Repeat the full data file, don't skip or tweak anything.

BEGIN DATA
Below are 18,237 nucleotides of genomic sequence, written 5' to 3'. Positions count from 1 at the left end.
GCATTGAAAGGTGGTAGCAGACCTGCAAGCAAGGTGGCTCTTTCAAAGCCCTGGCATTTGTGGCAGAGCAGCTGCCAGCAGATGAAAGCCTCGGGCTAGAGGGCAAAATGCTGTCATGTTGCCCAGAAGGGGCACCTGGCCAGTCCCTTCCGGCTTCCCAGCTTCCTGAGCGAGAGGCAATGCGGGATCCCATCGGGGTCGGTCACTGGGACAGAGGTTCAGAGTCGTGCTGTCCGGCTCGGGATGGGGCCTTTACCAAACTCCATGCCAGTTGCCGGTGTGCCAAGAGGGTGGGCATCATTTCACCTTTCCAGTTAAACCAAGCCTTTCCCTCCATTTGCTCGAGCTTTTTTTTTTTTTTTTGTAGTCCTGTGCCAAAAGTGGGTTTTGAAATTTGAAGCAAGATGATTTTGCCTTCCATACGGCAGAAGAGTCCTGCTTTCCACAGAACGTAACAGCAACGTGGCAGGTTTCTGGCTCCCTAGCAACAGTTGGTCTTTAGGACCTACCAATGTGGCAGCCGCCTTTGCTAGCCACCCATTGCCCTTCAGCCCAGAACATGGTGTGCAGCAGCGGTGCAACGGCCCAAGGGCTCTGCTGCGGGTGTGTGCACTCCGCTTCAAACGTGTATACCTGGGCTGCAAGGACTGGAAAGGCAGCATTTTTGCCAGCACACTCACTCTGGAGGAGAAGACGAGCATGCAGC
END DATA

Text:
Below are 18,237 nucleotides of genomic sequence, written 5' to 3'. Positions count from 1 at the left end.
GCATTGAAAGGTGGTAGCAGACCTGCAAGCAAGGTGGCTCTTTCAAAGCCCTGGCATTTGTGGCAGAGCAGCTGCCAGCAGATGAAAGCCTCGGGCTAGAGGGCAAAATGCTGTCATGTTGCCCAGAAGGGGCACCTGGCCAGTCCCTTCCGGCTTCCCAGCTTCCTGAGCGAGAGGCAATGCGGGATCCCATCGGGGTCGGTCACTGGGACAGAGGTTCAGAGTCGTGCTGTCCGGCTCGGGATGGGGCCTTTACCAAACTCCATGCCAGTTGCCGGTGTGCCAAGAGGGTGGGCATCATTTCACCTTTCCAGTTAAACCAAGCCTTTCCCTCCATTTGCTCGAGCTTTTTTTTTTTTTTTTGTAGTCCTGTGCCAAAAGTGGGTTTTGAAATTTGAAGCAAGATGATTTTGCCTTCCATACGGCAGAAGAGTCCTGCTTTCCACAGAACGTAACAGCAACGTGGCAGGTTTCTGGCTCCCTAGCAACAGTTGGTCTTTAGGACCTACCAATGTGGCAGCCGCCTTTGCTAGCCACCCATTGCCCTTCAGCCCAGAACATGGTGTGCAGCAGCGGTGCAACGGCCCAAGGGCTCTGCTGCGGGTGTGTGCACTCCGCTTCAAACGTGTATACCTGGGCTGCAAGGACTGGAAAGGCAGCATTTTTGCCAGCACACTCACTCTGGAGGAGAAGACGAGCATGCAGC